By default ajax requests that go across domains are blocked by most modern browsers, read Chrome, Firefox and Internet Explorer 8+.
To enable this functionality you need to add new headers to your sever specify the domains that can access your data or just let anyone in.
Full details can be found here: http://enable-cors.org/index.html
If you cannot be bothered to read the article then you just need to add the following headers.
X-Requested-With, Content-Type, Accept
GET, POST, PUT, DELETE, OPTIONS
GET, POST, PUT, HEAD, DELETE, TRACE, COPY, LOCK, MKCOL, MOVE, PROPFIND, PROPPATCH, UNLOCK, REPORT, MKACTIVITY, CHECKOUT, MERGE, M-SEARCH, NOTIFY, SUBSCRIBE, UNSUBSCRIBE, PATCH, SEARCH
Obviously the above is over kill and can be cut down to meet your specific requirements.
For example (2) could be reduced but you may find you have to keep the OPTIONS value in as this can be issued by the browser before a GET or POST to determine what the server supports (a preflight request).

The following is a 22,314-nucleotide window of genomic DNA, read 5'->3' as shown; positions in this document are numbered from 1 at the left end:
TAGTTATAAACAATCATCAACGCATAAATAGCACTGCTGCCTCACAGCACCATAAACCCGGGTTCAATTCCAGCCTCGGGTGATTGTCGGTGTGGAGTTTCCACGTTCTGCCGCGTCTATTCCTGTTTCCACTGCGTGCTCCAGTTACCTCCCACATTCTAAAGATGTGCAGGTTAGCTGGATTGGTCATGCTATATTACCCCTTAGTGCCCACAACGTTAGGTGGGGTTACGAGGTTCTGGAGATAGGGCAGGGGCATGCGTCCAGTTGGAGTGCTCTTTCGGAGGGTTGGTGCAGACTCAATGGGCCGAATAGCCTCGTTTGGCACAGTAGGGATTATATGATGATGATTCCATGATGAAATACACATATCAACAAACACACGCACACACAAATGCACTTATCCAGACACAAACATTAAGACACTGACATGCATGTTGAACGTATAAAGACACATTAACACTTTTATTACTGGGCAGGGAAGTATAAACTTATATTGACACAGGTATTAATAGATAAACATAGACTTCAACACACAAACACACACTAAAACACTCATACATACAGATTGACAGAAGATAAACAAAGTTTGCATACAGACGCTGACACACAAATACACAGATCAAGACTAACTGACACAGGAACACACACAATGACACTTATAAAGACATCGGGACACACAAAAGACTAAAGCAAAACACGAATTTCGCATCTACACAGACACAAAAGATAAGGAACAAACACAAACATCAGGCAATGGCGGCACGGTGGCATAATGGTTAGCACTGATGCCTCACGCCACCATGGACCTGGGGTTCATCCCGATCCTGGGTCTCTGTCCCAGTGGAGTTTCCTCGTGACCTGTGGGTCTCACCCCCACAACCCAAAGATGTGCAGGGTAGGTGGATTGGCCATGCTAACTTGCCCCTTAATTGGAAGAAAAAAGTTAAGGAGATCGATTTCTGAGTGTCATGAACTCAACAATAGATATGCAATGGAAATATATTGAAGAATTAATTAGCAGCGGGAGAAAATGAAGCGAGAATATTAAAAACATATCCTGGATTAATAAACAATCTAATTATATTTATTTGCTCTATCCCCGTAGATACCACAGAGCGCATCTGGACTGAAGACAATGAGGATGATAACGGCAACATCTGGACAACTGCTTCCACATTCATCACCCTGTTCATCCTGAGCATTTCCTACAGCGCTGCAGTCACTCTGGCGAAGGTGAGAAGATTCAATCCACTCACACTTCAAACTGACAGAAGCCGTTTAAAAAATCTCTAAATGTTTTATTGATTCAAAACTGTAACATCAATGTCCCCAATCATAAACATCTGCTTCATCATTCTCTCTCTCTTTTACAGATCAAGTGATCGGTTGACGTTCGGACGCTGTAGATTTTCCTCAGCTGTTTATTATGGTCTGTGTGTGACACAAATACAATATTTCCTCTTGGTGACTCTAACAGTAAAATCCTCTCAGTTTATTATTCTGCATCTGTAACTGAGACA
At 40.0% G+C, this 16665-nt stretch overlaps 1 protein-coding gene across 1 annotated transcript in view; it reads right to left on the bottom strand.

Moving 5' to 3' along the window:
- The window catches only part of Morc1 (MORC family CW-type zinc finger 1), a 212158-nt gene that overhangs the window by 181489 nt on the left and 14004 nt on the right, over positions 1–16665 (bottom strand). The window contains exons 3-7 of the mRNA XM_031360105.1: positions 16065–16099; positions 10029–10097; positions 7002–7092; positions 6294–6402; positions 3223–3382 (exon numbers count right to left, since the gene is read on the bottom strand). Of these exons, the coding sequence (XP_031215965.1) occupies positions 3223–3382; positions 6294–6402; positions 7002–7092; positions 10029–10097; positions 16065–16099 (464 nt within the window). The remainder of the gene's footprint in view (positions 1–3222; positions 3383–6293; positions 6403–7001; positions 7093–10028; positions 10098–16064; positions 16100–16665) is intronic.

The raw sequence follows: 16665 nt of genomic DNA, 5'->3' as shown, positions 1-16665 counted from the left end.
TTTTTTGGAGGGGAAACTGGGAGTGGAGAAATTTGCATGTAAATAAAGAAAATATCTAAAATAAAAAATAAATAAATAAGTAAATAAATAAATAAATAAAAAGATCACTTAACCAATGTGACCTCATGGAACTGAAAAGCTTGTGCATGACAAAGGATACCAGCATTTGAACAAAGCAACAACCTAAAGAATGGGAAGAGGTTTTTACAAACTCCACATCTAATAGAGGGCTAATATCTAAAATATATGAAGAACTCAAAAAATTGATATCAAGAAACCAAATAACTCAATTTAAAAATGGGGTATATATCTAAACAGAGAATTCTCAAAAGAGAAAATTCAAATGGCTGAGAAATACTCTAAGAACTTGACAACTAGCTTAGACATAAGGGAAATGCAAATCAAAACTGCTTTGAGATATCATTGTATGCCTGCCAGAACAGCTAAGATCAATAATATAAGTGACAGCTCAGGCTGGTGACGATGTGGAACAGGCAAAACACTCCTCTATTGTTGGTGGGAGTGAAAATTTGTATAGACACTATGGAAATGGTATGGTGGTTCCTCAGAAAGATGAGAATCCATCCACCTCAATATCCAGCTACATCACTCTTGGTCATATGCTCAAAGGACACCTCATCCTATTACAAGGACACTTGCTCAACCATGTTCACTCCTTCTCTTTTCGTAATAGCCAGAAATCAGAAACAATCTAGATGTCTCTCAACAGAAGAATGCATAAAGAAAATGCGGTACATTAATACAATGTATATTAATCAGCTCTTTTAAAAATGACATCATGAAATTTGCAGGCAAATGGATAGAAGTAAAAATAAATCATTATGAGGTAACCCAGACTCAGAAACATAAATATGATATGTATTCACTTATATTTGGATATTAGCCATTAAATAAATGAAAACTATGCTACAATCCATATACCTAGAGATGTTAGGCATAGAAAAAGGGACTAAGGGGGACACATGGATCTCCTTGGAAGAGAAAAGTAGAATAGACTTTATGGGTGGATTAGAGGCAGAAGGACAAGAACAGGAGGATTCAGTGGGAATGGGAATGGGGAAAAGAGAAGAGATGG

The value of “*” for (3) allows any site to access your data using XmlHttpRequest, this could be reduced to a list of space separated domains if required.
The final list (4) is again over the top and could be reduced significantly.
If you happen to be using OAuth 2.0 then and sending the
access_token via the header, rather than the querystring, then you need to add
Authorize to the
Access-Control-Allow-Headers, as the token should be sent using the
In fact if you use any custom headers then you’ll need to add them all as CORS strips them all out.